BEAT A RETREAT
I mentioned in my most recent post that the bishops of dioceses from Wilmington, Delaware to Miami, Florida would be gathering for their annual retreat at Our Lady of Florida Retreat Center in North Palm Beach beginning tomorrow, January 5th. It is an annual opportunity and this year I will be in attendance. There are basically two types of retreats available to persons interested in taking them. With a note of over-simplification they can be described as “preached” or “directed.” But I am getting ahead of myself somewhat.
A retreat is an opportunity to “go away” to a peaceful place for prayer and meditation. Prayer is a daily part of one’s life, yours and mine, but sometimes we need to remove ourselves from the circumstances in which we live our lives (the office, the schedule, the family, the spouse, the routine, etc.) to seek out a place of peace and serenity where we may come into special contact with our God. Throughout the United States and in every diocese in Florida, there are to be found retreat houses, places that work hard to provide the best space for prayer and meditation. In this diocese, we have been gifted with places like the Franciscan Renewal Center in Tampa, St.Leo’s in Pasco County, and the Clearwater House of Prayer. Now there is also the Bethany Center. The Trappist Monks of Gethsemanee in Kentucky, Conyers in Georgia, and Mepkin in South Carolina along with the Jesuits have made their places centers for retreats for decades.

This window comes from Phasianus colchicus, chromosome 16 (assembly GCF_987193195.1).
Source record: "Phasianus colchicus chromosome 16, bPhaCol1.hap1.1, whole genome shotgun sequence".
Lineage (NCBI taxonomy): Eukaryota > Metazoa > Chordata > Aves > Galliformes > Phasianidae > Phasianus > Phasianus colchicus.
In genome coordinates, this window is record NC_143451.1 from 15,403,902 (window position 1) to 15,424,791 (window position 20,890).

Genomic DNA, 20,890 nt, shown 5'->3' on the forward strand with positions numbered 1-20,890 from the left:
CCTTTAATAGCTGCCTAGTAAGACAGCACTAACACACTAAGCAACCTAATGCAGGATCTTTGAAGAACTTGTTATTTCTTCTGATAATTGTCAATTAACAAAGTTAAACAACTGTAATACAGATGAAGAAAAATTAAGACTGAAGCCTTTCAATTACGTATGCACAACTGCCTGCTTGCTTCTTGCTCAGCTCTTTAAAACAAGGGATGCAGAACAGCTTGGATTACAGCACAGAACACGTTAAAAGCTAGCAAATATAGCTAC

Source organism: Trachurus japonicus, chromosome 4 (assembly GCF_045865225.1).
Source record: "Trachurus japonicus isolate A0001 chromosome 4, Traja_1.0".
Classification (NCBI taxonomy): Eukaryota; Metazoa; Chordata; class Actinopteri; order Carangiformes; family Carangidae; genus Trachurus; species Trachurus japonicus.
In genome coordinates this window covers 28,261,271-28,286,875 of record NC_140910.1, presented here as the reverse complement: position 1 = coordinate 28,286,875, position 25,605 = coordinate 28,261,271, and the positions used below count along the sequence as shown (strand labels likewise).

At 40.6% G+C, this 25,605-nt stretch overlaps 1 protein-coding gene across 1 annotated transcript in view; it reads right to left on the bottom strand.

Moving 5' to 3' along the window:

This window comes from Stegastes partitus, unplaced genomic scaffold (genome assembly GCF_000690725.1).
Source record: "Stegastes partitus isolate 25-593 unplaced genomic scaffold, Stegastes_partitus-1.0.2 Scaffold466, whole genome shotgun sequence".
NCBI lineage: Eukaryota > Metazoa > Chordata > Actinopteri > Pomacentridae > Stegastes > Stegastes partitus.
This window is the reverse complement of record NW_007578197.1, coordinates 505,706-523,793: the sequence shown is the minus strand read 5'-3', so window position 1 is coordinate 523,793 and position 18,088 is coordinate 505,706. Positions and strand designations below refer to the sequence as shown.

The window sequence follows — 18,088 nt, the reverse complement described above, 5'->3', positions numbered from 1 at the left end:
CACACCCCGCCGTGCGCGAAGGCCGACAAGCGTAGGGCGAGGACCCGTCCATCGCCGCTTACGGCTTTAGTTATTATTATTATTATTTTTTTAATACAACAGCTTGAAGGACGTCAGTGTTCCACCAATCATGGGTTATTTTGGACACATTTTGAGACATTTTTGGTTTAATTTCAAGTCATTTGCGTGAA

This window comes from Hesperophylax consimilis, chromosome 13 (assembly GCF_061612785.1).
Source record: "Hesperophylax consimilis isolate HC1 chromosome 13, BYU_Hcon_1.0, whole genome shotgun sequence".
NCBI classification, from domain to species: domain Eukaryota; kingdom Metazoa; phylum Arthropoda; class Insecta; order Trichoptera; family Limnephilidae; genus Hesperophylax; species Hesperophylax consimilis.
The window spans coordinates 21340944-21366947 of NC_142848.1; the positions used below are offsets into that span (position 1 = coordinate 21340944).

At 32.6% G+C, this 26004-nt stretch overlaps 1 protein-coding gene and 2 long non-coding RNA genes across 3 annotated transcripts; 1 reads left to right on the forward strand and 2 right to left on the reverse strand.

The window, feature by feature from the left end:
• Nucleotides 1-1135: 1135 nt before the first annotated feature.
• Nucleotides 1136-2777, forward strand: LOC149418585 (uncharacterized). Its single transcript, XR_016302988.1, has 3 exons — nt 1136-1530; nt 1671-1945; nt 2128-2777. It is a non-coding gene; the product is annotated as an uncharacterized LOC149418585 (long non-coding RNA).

Once one has chosen the space, a decision must be made about the type or nature of the retreat one would like to experience. Now we get to the different types of retreats: directed and preached. A “directed” retreat is one in which the retreatent meets with a director for at least one hour a day (sometimes more often) and the director suggests readings and meditation materials for the day to help the person on retreat grow in their spiritual life. It is individually tailored to the needs of the person making the retreat, is usually silent with no talking to others, watching television or listening to the radio – just you, your director and God. The daily celebration of Eucharist is at the heart of each day. Meals while taken in common are silent.
A “preached” retreat differs in that all making the retreat have the same director who gives several talks each day usually on a certain topic for several days. Talking is usually allowed and the efficacy of this form of retreat usually hinges more on the ability of the retreat master than the hard work of the individual retreatant. Nonetheless, even a “preached” retreat can be salutary if it is conducted in a serene and special place.
Finally, St. Ignatius of Loyola is often seen as the epitome of constructing retreats reflecting the “directed” approach as he laid out for his society (the Jesuits) a rich program of eight and thirty day retreat experiences which proceed along sound and well developed spiritual lines.
The bishops of the southeastern parts of the U.S. will be beginning a “preached” retreat Monday evening given by Father Stephen Rossetti, Your prayers for us will be gratefully received. It would be wonderful, indeed, if more of our Catholic people could find the time in their busy lives to “go away and pray for a while.”